Kim Ritchey, of the Children's Hospital of Pittsburgh of UPMC and president of the American Society of Pediatric Hematology/Oncology, says each state's caseload is so small that minor variations may appear to be significant when they're not. He also says state-by-state comparisons yield no meaningful patterns.
Li holds out hope that future studies, including a CDC trend analysis study of childhood cancer rates from 2001 to 2008, will yield more useful information. "I'm afraid there's no solid conclusion on childhood cancer [causes]," he says. "If we knew, we would share it with you."
There's been plenty of speculation, often centering on environmental factors – such as exposure to toxins, pesticides and cleaning chemicals – or foods a mother ate during pregnancy. Ritchey dismisses those theories, especially as they relate to leukemia. "The bottom line is there's never been any environmental [factor] that's been proven to be a cause of childhood ALL [acute lymphocytic leukemia]," Ritchey says.
He adds that he often finds himself trying to diffuse the anxiety of parents who blame themselves and feel they did something wrong – such as giving their child something harmful to eat or exposing him or her to someone with leukemia. Ritchey reassures them that the disease isn't contagious. "I try to say, 'No, that's not the case.' We really do think it's a genetic mistake, and it's nothing [you could] control."
Focusing on the Fight
Ellyn says she doesn't think about the why. It's the one question she doesn't ask.
"It doesn't do me any good. There's nothing we can do to change this. It's not as if you have an adult who gets liver cancer because they're a drinker or who gets lung cancer because they're a smoker, and they can look back and say, 'I shouldn't have done that.' Gabriella didn't do anything," she stops, and then repeats, "She didn't do anything."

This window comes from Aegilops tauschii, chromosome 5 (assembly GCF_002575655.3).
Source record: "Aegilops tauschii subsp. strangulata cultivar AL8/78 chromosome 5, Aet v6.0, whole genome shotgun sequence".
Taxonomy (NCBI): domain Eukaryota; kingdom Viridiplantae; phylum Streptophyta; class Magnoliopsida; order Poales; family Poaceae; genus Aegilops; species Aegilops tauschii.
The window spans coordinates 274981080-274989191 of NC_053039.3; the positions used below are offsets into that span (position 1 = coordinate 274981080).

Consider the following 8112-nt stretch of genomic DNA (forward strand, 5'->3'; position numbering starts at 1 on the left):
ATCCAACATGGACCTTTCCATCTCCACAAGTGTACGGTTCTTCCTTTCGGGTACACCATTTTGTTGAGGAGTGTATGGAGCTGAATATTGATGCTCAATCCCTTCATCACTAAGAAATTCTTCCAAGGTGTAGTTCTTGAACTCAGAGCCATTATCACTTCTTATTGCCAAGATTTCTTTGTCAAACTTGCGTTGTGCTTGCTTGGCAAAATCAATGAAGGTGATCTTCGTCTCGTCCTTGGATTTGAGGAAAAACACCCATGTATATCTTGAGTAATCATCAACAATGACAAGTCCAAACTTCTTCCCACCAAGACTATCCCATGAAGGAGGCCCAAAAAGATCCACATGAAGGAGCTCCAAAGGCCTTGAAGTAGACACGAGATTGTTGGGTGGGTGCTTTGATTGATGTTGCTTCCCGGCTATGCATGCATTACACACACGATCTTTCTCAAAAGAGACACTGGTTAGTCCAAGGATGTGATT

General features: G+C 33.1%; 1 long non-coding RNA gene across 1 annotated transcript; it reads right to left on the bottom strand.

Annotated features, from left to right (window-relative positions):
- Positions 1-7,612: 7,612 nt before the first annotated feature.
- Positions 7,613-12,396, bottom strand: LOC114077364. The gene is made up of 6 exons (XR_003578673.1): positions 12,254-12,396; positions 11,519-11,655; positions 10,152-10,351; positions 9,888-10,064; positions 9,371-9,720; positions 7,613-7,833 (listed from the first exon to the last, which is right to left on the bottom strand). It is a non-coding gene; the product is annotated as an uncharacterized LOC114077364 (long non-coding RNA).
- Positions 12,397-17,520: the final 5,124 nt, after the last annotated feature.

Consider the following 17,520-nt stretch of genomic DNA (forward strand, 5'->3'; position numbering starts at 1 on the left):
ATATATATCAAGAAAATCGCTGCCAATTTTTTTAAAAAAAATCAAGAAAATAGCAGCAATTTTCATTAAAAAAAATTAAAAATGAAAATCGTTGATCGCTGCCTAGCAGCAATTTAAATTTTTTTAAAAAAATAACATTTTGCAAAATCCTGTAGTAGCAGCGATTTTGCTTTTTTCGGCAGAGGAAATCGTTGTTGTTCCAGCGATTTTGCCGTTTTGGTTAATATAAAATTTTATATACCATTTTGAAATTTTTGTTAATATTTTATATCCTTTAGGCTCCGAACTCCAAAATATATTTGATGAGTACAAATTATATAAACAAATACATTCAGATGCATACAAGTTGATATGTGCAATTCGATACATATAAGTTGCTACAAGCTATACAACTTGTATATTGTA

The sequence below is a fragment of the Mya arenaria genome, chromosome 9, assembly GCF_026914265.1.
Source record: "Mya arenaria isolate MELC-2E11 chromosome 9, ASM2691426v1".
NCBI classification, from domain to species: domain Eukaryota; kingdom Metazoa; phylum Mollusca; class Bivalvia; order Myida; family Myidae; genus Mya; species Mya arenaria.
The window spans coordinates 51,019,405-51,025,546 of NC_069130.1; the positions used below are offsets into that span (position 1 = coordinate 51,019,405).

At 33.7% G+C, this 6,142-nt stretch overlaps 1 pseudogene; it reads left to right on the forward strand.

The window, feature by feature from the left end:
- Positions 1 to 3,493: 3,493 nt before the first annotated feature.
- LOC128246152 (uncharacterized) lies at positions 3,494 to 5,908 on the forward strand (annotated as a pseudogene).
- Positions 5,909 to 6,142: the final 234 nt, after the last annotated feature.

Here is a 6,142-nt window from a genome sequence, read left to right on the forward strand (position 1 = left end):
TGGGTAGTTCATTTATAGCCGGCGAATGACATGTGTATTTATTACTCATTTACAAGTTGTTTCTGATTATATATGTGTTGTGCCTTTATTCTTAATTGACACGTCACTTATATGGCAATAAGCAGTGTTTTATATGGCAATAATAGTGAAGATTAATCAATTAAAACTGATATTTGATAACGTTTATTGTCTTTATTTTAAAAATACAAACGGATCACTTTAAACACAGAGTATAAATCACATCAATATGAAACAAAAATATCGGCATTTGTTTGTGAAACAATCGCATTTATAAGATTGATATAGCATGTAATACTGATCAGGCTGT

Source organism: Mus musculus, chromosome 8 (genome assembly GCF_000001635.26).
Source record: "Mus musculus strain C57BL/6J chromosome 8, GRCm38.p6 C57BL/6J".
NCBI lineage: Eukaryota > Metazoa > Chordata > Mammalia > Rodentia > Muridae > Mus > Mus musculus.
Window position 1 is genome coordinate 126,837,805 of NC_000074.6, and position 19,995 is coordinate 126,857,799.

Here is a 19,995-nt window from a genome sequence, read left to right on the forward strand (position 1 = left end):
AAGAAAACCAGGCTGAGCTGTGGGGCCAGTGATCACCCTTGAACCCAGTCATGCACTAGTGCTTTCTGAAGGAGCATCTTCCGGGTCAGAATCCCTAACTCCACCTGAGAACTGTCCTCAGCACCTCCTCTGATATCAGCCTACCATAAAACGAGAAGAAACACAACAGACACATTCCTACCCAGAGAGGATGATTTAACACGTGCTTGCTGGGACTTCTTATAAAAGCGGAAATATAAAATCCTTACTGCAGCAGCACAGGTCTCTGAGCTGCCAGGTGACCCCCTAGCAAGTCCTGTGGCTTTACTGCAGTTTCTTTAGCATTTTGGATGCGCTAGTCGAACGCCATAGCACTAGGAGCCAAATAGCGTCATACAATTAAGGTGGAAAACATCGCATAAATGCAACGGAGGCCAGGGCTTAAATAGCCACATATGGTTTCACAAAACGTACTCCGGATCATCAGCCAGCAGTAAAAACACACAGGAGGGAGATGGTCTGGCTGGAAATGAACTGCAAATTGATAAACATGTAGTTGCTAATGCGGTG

Gabriella started radiation treatment last year, two weeks before Thanksgiving. Ellyn, 45, was about to start a new job, but decided that Gabriella needed her at home instead. Her husband Mark, a 41-year-old real estate agent, also wanted to stay home, but Ellyn put the kibosh on that plan, knowing it would only set off alarm bells for Gabriella. She said life needed to continue like "normal."
For the next six weeks, it was anything but. Monday through Friday, Ellyn drove her daughter an hour to Inova Fairfax Hospital for radiation sessions. Not allowed to stay in the treatment suite with her daughter, Ellyn sat in the waiting room crocheting a hot pink scarf for Gabriella's 10th birthday.
"When it ended, there's supposed to be such this joy, but as it was coming to a close, I had such anxiety and wasn't sleeping," Ellyn recalls, saying she felt helpless and wanted to do more. Next came a year-long clinical trial involving an experimental drug. While Gabriella's health remains uncertain, thanks to the intensive treatment her inoperable tumor has shrunk about 80 percent – to the size of a pecan.
Talking with Gabriella, you'd never know she's been in the hospital more than most 70-year-olds. Her bubbly personality masks all the scans, needles, vomiting and fatigue she's endured. "I like colors," she chatters, perched on the edge of her couch dressed in a black dress with lime green, red, blue, orange and yellow ruffles. "I like bright purple. And I love stuffed animals," she says, giggling, as she wraps herself in a monkey her size. "I have about a million."
The fifth grader also loves school, particularly language arts. Gabriella once used to write poems about fairies. Now she writes about the other children she meets in the hospital – the friends she's made and lost along the way.